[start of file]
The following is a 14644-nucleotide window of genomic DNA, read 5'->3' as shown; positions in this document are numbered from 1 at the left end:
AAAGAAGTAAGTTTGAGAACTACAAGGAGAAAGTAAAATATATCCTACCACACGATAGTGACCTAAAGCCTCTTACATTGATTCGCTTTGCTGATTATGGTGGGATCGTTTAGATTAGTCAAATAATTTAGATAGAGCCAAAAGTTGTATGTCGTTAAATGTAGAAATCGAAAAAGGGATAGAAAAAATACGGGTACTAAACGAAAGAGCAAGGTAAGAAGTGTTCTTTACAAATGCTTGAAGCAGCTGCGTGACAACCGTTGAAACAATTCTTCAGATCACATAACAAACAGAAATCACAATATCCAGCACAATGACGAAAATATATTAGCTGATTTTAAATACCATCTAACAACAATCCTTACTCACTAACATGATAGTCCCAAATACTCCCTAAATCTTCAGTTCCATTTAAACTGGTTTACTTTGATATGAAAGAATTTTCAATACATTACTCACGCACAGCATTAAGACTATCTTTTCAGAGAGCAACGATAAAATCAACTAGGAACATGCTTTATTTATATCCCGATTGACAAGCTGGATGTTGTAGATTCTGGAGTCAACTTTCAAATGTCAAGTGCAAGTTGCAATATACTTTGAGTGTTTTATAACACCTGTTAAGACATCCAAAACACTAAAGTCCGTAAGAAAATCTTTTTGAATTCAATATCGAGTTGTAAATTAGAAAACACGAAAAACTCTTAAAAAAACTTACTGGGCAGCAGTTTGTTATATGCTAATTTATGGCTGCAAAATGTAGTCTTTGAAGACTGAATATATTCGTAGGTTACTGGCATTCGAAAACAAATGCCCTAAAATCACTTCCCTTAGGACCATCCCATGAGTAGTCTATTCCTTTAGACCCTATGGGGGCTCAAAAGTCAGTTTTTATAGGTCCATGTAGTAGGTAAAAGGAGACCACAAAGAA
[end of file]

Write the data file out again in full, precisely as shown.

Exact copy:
The following is a 14644-nucleotide window of genomic DNA, read 5'->3' as shown; positions in this document are numbered from 1 at the left end:
AAAGAAGTAAGTTTGAGAACTACAAGGAGAAAGTAAAATATATCCTACCACACGATAGTGACCTAAAGCCTCTTACATTGATTCGCTTTGCTGATTATGGTGGGATCGTTTAGATTAGTCAAATAATTTAGATAGAGCCAAAAGTTGTATGTCGTTAAATGTAGAAATCGAAAAAGGGATAGAAAAAATACGGGTACTAAACGAAAGAGCAAGGTAAGAAGTGTTCTTTACAAATGCTTGAAGCAGCTGCGTGACAACCGTTGAAACAATTCTTCAGATCACATAACAAACAGAAATCACAATATCCAGCACAATGACGAAAATATATTAGCTGATTTTAAATACCATCTAACAACAATCCTTACTCACTAACATGATAGTCCCAAATACTCCCTAAATCTTCAGTTCCATTTAAACTGGTTTACTTTGATATGAAAGAATTTTCAATACATTACTCACGCACAGCATTAAGACTATCTTTTCAGAGAGCAACGATAAAATCAACTAGGAACATGCTTTATTTATATCCCGATTGACAAGCTGGATGTTGTAGATTCTGGAGTCAACTTTCAAATGTCAAGTGCAAGTTGCAATATACTTTGAGTGTTTTATAACACCTGTTAAGACATCCAAAACACTAAAGTCCGTAAGAAAATCTTTTTGAATTCAATATCGAGTTGTAAATTAGAAAACACGAAAAACTCTTAAAAAAACTTACTGGGCAGCAGTTTGTTATATGCTAATTTATGGCTGCAAAATGTAGTCTTTGAAGACTGAATATATTCGTAGGTTACTGGCATTCGAAAACAAATGCCCTAAAATCACTTCCCTTAGGACCATCCCATGAGTAGTCTATTCCTTTAGACCCTATGGGGGCTCAAAAGTCAGTTTTTATAGGTCCATGTAGTAGGTAAAAGGAGACCACAAAGAA